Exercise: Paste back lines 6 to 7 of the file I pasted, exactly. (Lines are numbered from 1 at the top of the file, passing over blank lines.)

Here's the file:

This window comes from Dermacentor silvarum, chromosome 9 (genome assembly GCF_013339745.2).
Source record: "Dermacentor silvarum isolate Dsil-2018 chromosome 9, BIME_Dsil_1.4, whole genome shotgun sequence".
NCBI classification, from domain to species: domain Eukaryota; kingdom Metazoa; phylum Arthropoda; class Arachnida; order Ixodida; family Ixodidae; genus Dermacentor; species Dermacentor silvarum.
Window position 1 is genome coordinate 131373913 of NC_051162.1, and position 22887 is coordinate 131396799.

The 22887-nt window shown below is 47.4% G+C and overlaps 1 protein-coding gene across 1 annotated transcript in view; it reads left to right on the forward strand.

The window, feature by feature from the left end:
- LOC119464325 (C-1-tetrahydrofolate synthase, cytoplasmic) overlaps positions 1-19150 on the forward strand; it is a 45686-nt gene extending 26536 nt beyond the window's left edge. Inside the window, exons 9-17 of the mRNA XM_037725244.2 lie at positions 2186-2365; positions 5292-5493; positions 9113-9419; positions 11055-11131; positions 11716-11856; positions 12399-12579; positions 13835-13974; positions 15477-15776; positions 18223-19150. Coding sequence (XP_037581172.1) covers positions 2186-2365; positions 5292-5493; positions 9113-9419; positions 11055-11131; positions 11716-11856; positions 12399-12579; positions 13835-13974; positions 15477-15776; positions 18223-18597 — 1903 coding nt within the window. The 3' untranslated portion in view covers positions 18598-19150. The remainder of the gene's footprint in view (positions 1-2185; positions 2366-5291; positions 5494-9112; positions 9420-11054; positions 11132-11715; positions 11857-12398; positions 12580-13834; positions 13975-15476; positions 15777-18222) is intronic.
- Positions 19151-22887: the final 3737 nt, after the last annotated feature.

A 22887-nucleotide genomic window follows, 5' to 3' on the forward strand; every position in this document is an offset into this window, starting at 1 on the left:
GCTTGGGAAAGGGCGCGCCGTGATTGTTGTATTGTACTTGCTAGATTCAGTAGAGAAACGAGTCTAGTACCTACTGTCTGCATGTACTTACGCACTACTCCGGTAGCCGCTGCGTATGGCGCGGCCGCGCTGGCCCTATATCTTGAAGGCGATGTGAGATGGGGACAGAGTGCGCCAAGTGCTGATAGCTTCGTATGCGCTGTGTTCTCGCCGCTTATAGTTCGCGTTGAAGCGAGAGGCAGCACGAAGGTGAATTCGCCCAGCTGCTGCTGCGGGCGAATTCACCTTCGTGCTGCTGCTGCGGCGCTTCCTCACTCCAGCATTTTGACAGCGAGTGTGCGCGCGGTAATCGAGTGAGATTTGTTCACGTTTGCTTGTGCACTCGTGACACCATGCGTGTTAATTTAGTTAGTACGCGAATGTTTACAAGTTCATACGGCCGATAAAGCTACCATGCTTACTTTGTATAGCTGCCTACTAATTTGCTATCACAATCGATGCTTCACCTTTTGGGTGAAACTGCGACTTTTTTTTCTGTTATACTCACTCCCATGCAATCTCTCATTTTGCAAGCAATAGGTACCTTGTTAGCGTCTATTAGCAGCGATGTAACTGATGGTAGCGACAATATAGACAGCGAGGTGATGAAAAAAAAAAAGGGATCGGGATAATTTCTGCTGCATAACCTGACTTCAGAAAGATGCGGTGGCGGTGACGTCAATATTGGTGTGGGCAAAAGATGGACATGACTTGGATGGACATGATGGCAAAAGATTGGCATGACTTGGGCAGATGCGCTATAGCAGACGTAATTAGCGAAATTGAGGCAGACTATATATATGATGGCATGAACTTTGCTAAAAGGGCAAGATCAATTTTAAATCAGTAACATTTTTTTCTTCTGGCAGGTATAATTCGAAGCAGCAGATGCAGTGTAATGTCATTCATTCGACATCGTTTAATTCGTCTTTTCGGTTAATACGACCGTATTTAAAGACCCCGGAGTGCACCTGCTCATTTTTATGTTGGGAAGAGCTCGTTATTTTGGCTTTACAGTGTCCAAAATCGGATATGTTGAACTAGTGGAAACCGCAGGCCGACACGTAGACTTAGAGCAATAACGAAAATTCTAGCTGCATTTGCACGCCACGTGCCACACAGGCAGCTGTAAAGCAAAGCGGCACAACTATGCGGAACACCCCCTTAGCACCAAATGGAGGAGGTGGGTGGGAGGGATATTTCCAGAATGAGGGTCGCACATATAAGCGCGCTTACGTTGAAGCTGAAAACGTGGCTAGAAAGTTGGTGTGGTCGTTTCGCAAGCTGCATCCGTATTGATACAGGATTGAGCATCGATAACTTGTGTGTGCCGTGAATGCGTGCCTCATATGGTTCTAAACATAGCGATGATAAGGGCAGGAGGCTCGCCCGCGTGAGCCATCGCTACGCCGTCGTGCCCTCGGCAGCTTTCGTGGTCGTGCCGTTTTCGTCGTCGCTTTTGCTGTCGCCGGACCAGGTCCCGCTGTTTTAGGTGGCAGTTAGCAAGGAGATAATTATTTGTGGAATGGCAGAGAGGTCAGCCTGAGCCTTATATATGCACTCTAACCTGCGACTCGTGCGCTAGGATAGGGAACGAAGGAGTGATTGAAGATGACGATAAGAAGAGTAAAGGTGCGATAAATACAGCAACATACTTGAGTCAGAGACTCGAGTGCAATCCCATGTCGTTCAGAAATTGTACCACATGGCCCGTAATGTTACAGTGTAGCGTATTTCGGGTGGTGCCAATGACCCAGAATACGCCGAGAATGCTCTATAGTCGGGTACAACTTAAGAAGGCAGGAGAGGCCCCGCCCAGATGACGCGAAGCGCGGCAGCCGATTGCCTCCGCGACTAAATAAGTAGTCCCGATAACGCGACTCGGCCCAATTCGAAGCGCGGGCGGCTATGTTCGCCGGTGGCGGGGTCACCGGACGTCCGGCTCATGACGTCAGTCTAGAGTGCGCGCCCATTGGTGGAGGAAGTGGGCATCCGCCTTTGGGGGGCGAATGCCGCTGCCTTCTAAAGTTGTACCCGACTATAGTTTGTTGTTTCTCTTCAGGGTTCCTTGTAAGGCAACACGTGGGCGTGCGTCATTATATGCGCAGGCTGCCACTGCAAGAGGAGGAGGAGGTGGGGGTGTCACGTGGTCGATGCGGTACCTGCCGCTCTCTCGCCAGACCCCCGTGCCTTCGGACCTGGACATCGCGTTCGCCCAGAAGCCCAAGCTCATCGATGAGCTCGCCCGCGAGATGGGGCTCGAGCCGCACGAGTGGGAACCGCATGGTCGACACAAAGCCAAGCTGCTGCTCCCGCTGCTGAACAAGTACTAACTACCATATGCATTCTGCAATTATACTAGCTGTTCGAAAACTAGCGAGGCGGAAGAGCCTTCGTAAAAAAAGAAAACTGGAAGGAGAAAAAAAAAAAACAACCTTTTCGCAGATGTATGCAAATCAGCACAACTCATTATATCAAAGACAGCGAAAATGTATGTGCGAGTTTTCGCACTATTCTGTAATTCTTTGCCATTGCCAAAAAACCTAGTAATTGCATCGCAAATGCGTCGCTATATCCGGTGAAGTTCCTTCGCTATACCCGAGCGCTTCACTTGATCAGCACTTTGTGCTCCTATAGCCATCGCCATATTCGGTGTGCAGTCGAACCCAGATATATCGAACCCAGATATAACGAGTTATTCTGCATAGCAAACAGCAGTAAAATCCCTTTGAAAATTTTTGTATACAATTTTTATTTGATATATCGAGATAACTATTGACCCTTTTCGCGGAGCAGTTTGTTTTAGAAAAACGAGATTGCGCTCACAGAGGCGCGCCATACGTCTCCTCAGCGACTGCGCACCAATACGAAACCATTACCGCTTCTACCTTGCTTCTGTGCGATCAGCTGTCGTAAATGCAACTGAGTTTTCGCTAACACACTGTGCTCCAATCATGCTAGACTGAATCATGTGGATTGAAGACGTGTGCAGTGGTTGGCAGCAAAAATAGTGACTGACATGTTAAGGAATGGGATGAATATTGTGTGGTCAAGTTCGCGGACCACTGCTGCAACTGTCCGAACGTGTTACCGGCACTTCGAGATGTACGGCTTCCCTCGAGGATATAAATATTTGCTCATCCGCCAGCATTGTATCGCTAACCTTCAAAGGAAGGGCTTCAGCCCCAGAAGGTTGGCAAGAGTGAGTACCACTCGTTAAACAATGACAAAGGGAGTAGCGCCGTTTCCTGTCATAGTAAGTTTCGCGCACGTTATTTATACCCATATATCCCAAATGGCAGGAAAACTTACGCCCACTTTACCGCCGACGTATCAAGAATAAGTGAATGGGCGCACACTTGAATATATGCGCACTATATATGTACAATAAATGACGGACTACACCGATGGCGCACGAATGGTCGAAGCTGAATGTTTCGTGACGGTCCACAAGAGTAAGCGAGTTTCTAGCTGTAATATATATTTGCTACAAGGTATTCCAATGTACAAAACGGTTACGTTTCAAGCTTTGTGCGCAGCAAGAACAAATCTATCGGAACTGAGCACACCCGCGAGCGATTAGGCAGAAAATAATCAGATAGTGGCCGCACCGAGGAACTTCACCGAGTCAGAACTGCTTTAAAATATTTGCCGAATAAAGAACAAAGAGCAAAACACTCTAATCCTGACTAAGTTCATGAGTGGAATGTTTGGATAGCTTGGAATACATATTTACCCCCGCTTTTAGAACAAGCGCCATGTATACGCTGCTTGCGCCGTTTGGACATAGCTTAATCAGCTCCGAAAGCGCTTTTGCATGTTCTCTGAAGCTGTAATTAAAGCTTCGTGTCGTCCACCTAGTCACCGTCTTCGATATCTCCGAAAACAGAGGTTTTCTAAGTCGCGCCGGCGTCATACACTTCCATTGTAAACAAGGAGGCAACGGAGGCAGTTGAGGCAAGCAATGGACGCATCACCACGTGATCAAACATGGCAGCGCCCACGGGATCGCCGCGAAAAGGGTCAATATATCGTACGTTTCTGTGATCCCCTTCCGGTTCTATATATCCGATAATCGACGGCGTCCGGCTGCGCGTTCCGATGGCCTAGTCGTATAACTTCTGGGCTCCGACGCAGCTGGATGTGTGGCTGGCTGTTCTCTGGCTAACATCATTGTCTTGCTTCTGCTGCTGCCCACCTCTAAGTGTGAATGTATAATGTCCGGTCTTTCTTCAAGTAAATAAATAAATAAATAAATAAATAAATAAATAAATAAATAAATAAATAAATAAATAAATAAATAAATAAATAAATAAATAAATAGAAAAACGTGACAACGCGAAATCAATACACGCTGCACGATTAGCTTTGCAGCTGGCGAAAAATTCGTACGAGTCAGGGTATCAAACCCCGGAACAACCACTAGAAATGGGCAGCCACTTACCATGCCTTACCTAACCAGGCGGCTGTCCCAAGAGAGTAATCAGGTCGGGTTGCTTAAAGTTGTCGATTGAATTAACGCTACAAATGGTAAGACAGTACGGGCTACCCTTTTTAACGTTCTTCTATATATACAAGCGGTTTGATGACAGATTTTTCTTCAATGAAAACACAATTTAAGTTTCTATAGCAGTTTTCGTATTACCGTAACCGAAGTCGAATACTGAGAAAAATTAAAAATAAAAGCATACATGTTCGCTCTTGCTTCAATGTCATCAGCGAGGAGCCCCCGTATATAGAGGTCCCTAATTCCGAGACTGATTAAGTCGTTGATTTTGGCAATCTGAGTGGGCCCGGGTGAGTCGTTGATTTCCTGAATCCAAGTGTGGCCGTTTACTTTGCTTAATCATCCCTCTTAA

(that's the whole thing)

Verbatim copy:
The window, feature by feature from the left end:
- LOC119464325 (C-1-tetrahydrofolate synthase, cytoplasmic) overlaps positions 1-19150 on the forward strand; it is a 45686-nt gene extending 26536 nt beyond the window's left edge. Inside the window, exons 9-17 of the mRNA XM_037725244.2 lie at positions 2186-2365; positions 5292-5493; positions 9113-9419; positions 11055-11131; positions 11716-11856; positions 12399-12579; positions 13835-13974; positions 15477-15776; positions 18223-19150. Coding sequence (XP_037581172.1) covers positions 2186-2365; positions 5292-5493; positions 9113-9419; positions 11055-11131; positions 11716-11856; positions 12399-12579; positions 13835-13974; positions 15477-15776; positions 18223-18597 — 1903 coding nt within the window. The 3' untranslated portion in view covers positions 18598-19150. The remainder of the gene's footprint in view (positions 1-2185; positions 2366-5291; positions 5494-9112; positions 9420-11054; positions 11132-11715; positions 11857-12398; positions 12580-13834; positions 13975-15476; positions 15777-18222) is intronic.